LB. Do you have any favourite memories of your time at the Court? (Other than what I recall being trapped in a 39 degree Celsius courtroom over one summer in robes!)
EM. My favourite memory was of the first time that I clerked in court (clerking in court mainly involves announcing the matter that’s called and taking notes on each party’s arguments in the courtroom). The former Chief Justice Marilyn Warren was on the bench. She has been such an inspiration to me from the moment that I started at law school – it’s pretty empowering to see a woman in the highest legal position in the State – and so to speak with her and to work in the courtroom with her in my first week at the Court was a bit of a dream come true.
LB. We both know that the law is a pretty rigorous profession. What are your secret (or not so secret) hobbies outside of the law?
EM. Yes, you definitely need to have other things in your life to keep yourself sane, and to be completely honest, this has been an area where I haven’t had such a great balance – too much work and study and not enough hobby time. I’m not very good at gardening, but I like to be out in nature. So I go to the park a lot, I go for walks along the river a lot, I go to cafes a lot, even to get some study done. I take time to explore local markets. I play the piano (very badly, but playing is definitely a good emotional outlet)! There is a lot of pleasure to be had in the simple things in life! You just have to immerse yourself in that and escape from the ‘law brain’ to just disengage.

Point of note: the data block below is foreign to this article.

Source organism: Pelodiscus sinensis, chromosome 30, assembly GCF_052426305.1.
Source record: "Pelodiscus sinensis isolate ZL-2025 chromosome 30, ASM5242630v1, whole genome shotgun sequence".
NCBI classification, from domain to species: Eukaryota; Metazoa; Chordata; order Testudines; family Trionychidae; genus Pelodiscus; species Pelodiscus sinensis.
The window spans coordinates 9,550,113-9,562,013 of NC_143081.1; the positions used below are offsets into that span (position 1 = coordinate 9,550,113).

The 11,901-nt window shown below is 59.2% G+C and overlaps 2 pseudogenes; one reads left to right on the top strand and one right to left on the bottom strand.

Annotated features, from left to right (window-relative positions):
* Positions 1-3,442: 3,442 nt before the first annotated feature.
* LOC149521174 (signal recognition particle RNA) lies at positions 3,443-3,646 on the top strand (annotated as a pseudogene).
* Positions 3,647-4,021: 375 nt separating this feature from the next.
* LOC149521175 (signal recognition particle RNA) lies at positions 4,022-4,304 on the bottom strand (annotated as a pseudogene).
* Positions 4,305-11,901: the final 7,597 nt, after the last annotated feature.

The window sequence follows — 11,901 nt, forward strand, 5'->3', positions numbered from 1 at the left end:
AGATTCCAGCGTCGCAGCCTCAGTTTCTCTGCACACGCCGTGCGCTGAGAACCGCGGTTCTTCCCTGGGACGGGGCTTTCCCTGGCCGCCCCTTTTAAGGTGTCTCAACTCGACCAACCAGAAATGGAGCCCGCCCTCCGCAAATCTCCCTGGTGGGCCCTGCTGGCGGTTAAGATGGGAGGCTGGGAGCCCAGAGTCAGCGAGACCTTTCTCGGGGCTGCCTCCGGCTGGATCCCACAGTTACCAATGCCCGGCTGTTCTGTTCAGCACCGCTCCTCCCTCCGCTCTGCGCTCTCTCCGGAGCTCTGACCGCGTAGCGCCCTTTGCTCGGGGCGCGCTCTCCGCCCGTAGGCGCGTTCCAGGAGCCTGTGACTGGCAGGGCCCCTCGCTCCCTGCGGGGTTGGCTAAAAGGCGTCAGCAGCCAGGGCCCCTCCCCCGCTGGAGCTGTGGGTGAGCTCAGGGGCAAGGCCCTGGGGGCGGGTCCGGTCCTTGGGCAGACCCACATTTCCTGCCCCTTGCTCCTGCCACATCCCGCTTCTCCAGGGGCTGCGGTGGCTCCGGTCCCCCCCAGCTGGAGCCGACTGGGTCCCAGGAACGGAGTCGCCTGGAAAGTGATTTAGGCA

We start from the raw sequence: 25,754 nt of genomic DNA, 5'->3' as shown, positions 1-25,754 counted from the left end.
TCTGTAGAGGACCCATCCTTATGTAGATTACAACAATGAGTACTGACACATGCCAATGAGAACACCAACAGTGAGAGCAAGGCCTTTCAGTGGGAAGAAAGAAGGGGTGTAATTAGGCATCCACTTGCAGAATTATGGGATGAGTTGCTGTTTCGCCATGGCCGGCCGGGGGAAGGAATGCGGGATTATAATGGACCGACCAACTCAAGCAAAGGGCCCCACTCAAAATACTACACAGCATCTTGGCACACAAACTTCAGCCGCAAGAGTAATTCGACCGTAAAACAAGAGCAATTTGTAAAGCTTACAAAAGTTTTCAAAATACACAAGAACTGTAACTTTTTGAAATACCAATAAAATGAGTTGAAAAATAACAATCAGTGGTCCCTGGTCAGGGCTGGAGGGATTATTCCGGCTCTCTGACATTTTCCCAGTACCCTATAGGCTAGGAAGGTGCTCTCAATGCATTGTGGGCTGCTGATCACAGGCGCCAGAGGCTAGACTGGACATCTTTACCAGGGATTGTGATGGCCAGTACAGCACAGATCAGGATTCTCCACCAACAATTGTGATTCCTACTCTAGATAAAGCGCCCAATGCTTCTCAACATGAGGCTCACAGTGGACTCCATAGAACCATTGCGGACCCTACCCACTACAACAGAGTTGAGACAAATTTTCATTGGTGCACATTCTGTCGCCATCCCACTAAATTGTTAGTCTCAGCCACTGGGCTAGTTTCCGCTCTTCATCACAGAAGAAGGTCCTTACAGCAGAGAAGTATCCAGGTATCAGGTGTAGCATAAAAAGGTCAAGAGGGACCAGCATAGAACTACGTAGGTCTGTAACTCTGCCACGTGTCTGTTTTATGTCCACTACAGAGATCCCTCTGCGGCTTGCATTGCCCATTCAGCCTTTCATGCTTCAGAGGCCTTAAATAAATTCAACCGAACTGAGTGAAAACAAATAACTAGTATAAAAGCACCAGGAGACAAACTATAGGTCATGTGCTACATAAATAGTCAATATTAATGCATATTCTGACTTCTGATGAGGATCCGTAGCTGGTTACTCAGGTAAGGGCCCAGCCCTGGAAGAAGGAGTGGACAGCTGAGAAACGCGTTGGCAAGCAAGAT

LB. Words of wisdom! I think a lot of people haven’t found that for themselves, but it’s amazing that you’re so in tune with enjoying the simple things in life.
EM. Yes, I think you have to try to be – and this may sound a bit cliché – but I have found doing Yoga and Pilates so valuable, particularly during busy times. Having those kinds of activities built into your routine can be a lot more beneficial than I thought it would be. I was a bit sceptical, but making the effort to do those kinds of things is definitely worthwhile and is something I wish I did more of!